The Ocean State of Fiji – Turning the Tide

Ocean Conference co-host Fiji will soon share the voices of the Pacific people and their children. They know the ocean as the connective tissue linking the planets entire population. Heeding
31 May 2017 11:00
The Ocean State of Fiji – Turning the Tide
The ocean meeting the Savusavu coast. Photo: Children of the Tribe

Ocean Conference co-host Fiji will soon share the voices of the Pacific people and their children.

They know the ocean as the connective tissue linking the planets entire population. Heeding their warnings of its health will safeguard humanity’s future.

The Pacific is an ocean cut in half by most maps, skirting their edges. Perhaps as a result it has all too often been only at the edge of minds, when it should be framing them.

A view of the Earth-centred on someone living upon one of the more than 25,000 islands of the Pacific reveals an ocean so large it occupies the entire face of the globe, its blue eclipsing all but a few hints of land.

The Pacific Ocean makes up one third of the planet’s surface area and, covering more than 165 million square kilometres, is large enough to swallow all the continents combined.

The oldest body of water in the world it is also the largest and most bio-diverse, containing over 50 per cent of all our water – 714 million cubic metres of ocean.

This large blue expanse is home for the people living on small Pacific islands.

They live, love and bring their children into the world, never far from the water.

The vast majority depend directly on the health of the ocean for their livelihoods and survival.

In Fiji some 60 per cent of people are thought to live in coastal communities, surviving on activities linked to the water.

Fisheries and tourism are vital sectors of the economy and ocean reliant activities are intrinsically linked to the health, wealth, history, culture and identity of Pacific people and their region.

A threat to the ocean is a threat to the very existence of these people, cultures and islands.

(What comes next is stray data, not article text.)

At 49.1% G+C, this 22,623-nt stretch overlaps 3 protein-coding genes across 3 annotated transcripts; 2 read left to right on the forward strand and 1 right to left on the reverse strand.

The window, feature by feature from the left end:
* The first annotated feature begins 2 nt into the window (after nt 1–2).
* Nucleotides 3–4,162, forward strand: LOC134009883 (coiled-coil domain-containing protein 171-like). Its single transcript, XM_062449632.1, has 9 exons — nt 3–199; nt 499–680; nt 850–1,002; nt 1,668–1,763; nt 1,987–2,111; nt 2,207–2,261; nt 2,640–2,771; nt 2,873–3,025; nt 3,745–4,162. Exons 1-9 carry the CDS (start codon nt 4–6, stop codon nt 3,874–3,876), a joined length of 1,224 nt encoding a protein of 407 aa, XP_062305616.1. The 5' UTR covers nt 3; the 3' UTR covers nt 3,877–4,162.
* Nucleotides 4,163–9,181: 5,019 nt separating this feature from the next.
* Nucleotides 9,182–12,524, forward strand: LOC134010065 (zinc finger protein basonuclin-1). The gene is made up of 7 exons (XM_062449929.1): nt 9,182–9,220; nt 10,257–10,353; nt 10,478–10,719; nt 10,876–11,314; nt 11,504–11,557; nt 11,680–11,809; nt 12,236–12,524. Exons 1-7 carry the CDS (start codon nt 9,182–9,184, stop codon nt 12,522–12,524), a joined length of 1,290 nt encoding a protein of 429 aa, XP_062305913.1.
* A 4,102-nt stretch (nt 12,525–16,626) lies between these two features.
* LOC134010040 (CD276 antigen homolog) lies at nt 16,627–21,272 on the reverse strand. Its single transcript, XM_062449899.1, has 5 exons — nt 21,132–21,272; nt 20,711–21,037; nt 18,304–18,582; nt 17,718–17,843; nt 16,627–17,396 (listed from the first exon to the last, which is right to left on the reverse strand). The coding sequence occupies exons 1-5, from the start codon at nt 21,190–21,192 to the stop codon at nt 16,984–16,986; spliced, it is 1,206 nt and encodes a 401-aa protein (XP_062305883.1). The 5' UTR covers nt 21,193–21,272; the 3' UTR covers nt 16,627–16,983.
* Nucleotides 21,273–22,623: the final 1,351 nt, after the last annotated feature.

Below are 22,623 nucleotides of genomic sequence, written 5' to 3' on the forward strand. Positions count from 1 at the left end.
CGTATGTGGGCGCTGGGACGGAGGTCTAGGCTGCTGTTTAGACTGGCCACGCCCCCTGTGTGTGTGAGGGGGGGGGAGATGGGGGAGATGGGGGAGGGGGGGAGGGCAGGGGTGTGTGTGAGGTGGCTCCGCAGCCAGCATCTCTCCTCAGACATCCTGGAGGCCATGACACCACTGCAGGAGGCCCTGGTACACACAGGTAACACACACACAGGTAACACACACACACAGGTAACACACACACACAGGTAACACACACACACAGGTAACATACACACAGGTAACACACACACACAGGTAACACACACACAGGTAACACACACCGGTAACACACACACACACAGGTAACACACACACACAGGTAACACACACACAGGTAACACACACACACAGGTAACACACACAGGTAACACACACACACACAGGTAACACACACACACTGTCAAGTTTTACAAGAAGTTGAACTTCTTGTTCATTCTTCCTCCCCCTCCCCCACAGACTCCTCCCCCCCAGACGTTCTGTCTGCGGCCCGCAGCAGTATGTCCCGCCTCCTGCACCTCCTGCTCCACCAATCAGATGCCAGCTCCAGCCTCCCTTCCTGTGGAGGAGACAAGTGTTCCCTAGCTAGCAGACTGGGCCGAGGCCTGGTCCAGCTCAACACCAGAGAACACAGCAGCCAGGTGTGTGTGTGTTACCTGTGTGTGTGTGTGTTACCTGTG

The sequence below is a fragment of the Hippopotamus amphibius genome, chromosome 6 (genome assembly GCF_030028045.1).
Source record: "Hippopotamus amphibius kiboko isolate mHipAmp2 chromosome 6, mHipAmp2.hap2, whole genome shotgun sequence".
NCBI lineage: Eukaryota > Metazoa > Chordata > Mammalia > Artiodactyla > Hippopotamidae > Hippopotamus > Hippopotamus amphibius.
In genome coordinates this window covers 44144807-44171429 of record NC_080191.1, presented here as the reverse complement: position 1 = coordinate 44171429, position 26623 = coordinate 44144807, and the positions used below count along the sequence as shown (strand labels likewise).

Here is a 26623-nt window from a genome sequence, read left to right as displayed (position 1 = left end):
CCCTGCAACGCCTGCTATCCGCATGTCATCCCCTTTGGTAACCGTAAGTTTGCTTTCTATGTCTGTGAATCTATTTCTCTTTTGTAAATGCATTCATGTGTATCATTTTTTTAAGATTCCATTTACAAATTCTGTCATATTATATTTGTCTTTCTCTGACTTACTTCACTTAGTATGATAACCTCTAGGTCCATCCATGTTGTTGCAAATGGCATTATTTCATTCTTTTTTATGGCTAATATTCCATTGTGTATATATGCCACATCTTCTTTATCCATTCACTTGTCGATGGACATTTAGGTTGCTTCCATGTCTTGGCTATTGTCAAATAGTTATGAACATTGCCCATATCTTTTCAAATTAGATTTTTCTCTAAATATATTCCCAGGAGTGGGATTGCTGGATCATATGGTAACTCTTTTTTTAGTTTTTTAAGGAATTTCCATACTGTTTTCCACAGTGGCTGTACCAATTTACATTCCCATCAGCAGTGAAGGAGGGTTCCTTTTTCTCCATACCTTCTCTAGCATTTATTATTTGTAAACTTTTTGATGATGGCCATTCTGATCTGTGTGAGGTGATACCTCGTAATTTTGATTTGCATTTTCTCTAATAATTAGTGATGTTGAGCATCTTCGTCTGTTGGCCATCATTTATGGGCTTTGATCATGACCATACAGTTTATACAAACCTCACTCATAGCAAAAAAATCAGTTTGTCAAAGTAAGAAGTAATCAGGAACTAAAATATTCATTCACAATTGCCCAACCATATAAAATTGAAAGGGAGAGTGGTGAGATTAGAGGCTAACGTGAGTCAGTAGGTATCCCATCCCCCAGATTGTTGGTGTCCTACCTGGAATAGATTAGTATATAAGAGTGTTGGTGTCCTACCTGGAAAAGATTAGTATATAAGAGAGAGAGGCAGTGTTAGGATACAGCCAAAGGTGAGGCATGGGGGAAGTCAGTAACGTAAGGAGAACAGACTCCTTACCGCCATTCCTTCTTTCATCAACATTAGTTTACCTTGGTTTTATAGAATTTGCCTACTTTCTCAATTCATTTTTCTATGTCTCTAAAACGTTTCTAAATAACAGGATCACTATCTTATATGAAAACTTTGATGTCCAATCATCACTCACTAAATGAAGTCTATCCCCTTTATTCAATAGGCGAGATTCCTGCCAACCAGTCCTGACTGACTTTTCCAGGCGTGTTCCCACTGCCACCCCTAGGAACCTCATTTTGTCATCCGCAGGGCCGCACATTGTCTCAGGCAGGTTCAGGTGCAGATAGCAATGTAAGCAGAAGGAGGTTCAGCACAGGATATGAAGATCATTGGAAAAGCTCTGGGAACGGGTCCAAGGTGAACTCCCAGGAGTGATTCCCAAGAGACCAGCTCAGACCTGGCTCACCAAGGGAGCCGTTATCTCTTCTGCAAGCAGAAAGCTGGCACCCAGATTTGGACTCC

Whilst island nations have in the past been labelled “Small Island Developing States”, it is crucial that their growing role on the global stage is recognised and understood.

Increasingly, they are coming to be seen as Large Ocean States, stewards of the ocean capable of addressing the world with a voice weighed heavy in authority.

Fiji is preparing to co-host the Ocean Conference at a time when the state of the world’s oceans has never been more stressed.

As a co-host and ambassador for the region Fiji will seek to impress that humanity has a common agenda, we are all connected by the same ocean, every second breath we take is generated by it, and, if we fail to reverse its declining health, it is our children who will feel the impact.

In the Pacific, UNICEF is working with children and their communities to promote a more sustainable future based on respect and understanding of their ocean and their environment.

Educating and involving children in issues and decisions which affect their futures is extremely important.

Children who have been able to participate in decisions over issues that affect them pass into adulthood empowered with a greater sense of ownership of these issues and with a confidence that they are able to shape their communities, societies and world for the better.

For more than 50 years UNICEF, together with local partners, national governments in the Pacific and children themselves, have been working to better the situation of children in the region improving, amongst other things, their access to healthcare, education, water, sanitation and hygiene.

These gains risk being lost if resources and international political will are not invested to reverse the degradation and exploitation of the oceans.

As Peter Thomson, Fiji’s Permanent Represent to the United Nations, and current President of the General Assembly recently stated: “All human problems have human solutions and that’s what the Ocean Conference is about.”

These solutions should heed the voice and authority of large ocean states and their children.

Ultimately it is children who will inherit the oceans, let us ensure they are part of charting the course -their future.

Source: UNICEF Pacific



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